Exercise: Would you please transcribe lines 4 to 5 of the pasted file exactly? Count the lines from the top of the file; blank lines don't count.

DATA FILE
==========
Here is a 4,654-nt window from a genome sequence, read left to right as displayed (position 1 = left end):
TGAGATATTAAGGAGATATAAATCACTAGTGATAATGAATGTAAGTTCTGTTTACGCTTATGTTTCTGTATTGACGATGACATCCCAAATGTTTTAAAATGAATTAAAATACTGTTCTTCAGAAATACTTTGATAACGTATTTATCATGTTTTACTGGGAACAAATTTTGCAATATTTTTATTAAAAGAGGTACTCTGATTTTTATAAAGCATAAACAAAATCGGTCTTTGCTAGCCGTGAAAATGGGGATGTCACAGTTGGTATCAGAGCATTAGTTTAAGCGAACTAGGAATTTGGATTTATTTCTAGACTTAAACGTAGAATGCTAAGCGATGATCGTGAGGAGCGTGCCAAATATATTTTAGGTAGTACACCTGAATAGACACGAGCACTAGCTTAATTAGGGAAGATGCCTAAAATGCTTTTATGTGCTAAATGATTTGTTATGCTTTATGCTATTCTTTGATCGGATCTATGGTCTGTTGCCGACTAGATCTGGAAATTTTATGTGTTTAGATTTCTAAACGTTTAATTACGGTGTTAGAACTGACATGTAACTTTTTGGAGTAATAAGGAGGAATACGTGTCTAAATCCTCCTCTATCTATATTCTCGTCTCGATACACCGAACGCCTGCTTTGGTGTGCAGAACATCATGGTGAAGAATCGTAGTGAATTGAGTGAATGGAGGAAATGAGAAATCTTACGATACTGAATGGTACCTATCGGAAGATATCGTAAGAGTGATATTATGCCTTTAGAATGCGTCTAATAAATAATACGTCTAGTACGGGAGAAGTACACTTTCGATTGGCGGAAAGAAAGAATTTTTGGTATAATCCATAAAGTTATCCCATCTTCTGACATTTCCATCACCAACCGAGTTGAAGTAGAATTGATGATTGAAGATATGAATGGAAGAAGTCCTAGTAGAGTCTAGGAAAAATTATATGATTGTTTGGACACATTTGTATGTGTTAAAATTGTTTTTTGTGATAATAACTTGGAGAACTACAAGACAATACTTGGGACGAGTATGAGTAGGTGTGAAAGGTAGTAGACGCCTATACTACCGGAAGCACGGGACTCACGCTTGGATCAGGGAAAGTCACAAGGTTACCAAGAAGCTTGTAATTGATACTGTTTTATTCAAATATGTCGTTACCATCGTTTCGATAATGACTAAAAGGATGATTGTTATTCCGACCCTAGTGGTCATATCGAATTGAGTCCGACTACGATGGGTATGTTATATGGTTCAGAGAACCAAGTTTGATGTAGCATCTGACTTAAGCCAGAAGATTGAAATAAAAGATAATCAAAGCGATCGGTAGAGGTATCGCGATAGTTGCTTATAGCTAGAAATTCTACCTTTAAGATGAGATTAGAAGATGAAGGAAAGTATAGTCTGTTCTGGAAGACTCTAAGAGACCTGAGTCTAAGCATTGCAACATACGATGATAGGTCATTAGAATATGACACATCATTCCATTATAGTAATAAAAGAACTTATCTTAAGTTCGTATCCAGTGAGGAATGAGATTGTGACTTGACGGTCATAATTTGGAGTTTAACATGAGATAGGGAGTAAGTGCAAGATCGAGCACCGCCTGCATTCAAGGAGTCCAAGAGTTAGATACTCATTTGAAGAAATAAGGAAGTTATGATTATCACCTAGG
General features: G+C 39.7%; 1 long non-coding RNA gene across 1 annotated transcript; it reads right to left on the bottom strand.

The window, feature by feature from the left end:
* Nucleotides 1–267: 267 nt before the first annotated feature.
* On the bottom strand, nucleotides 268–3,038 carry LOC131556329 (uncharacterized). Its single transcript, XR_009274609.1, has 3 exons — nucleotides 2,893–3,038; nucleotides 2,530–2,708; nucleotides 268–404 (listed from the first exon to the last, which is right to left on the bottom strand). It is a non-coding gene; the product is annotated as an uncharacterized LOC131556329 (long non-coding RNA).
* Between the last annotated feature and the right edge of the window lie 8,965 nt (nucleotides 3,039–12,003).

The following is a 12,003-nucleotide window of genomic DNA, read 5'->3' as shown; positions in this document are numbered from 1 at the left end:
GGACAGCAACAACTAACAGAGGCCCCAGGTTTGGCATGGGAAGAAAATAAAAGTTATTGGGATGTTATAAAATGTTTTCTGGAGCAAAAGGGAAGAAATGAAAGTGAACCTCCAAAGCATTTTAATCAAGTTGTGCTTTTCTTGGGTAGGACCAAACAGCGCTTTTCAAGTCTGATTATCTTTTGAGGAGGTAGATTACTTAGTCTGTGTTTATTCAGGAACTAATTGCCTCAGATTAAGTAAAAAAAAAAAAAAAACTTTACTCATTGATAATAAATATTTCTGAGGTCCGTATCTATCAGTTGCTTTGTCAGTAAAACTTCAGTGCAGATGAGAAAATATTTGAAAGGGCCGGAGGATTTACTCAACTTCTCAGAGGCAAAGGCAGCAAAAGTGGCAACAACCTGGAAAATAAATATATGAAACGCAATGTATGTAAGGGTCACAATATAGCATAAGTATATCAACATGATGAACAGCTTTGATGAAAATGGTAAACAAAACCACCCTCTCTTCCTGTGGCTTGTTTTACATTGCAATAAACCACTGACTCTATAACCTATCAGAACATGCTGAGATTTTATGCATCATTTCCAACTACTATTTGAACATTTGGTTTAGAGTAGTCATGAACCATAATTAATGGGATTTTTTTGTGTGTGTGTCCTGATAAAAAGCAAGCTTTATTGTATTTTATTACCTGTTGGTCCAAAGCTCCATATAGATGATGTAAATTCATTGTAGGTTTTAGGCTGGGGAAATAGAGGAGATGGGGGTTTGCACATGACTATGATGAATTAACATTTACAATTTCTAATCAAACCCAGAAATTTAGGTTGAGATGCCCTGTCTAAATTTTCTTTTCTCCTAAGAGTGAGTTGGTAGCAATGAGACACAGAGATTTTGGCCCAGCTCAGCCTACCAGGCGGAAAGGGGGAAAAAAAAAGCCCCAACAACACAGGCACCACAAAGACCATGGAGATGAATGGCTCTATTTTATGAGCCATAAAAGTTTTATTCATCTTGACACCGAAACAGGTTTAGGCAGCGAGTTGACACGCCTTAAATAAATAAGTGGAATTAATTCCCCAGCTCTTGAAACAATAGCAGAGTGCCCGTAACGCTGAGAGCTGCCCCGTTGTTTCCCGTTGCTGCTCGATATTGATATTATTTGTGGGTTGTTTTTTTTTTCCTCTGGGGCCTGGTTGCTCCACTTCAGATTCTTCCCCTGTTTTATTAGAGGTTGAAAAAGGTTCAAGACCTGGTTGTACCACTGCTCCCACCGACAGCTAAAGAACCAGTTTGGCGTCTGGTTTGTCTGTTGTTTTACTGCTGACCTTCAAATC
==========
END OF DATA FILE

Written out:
The window, feature by feature from the left end:
* Nucleotides 1–267: 267 nt before the first annotated feature.